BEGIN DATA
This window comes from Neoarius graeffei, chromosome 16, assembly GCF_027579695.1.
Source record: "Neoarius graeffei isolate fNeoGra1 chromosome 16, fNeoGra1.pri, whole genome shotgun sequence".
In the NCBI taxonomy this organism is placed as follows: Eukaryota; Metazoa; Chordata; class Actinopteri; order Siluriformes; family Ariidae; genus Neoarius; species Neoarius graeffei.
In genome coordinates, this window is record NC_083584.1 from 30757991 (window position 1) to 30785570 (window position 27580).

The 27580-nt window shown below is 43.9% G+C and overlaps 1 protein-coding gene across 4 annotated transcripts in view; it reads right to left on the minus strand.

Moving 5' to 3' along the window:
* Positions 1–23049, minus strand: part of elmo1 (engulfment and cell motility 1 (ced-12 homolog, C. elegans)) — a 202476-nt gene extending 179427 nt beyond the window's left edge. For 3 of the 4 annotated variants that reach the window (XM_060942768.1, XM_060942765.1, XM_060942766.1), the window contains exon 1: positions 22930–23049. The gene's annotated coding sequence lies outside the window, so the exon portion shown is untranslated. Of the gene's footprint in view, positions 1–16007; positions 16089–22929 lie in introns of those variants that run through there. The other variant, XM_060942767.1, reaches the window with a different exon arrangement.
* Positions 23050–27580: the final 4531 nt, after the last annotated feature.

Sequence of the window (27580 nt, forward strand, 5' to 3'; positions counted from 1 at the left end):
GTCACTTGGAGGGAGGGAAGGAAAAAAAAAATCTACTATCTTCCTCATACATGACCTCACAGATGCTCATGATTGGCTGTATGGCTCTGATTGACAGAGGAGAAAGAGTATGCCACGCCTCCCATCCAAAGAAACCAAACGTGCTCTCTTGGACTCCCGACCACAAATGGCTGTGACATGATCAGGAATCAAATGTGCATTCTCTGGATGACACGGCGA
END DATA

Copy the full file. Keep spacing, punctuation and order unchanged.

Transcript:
This window comes from Neoarius graeffei, chromosome 16, assembly GCF_027579695.1.
Source record: "Neoarius graeffei isolate fNeoGra1 chromosome 16, fNeoGra1.pri, whole genome shotgun sequence".
In the NCBI taxonomy this organism is placed as follows: Eukaryota; Metazoa; Chordata; class Actinopteri; order Siluriformes; family Ariidae; genus Neoarius; species Neoarius graeffei.
In genome coordinates, this window is record NC_083584.1 from 30757991 (window position 1) to 30785570 (window position 27580).

The 27580-nt window shown below is 43.9% G+C and overlaps 1 protein-coding gene across 4 annotated transcripts in view; it reads right to left on the minus strand.

Moving 5' to 3' along the window:
* Positions 1–23049, minus strand: part of elmo1 (engulfment and cell motility 1 (ced-12 homolog, C. elegans)) — a 202476-nt gene extending 179427 nt beyond the window's left edge. For 3 of the 4 annotated variants that reach the window (XM_060942768.1, XM_060942765.1, XM_060942766.1), the window contains exon 1: positions 22930–23049. The gene's annotated coding sequence lies outside the window, so the exon portion shown is untranslated. Of the gene's footprint in view, positions 1–16007; positions 16089–22929 lie in introns of those variants that run through there. The other variant, XM_060942767.1, reaches the window with a different exon arrangement.
* Positions 23050–27580: the final 4531 nt, after the last annotated feature.

Sequence of the window (27580 nt, forward strand, 5' to 3'; positions counted from 1 at the left end):
GTCACTTGGAGGGAGGGAAGGAAAAAAAAAATCTACTATCTTCCTCATACATGACCTCACAGATGCTCATGATTGGCTGTATGGCTCTGATTGACAGAGGAGAAAGAGTATGCCACGCCTCCCATCCAAAGAAACCAAACGTGCTCTCTTGGACTCCCGACCACAAATGGCTGTGACATGATCAGGAATCAAATGTGCATTCTCTGGATGACACGGCGA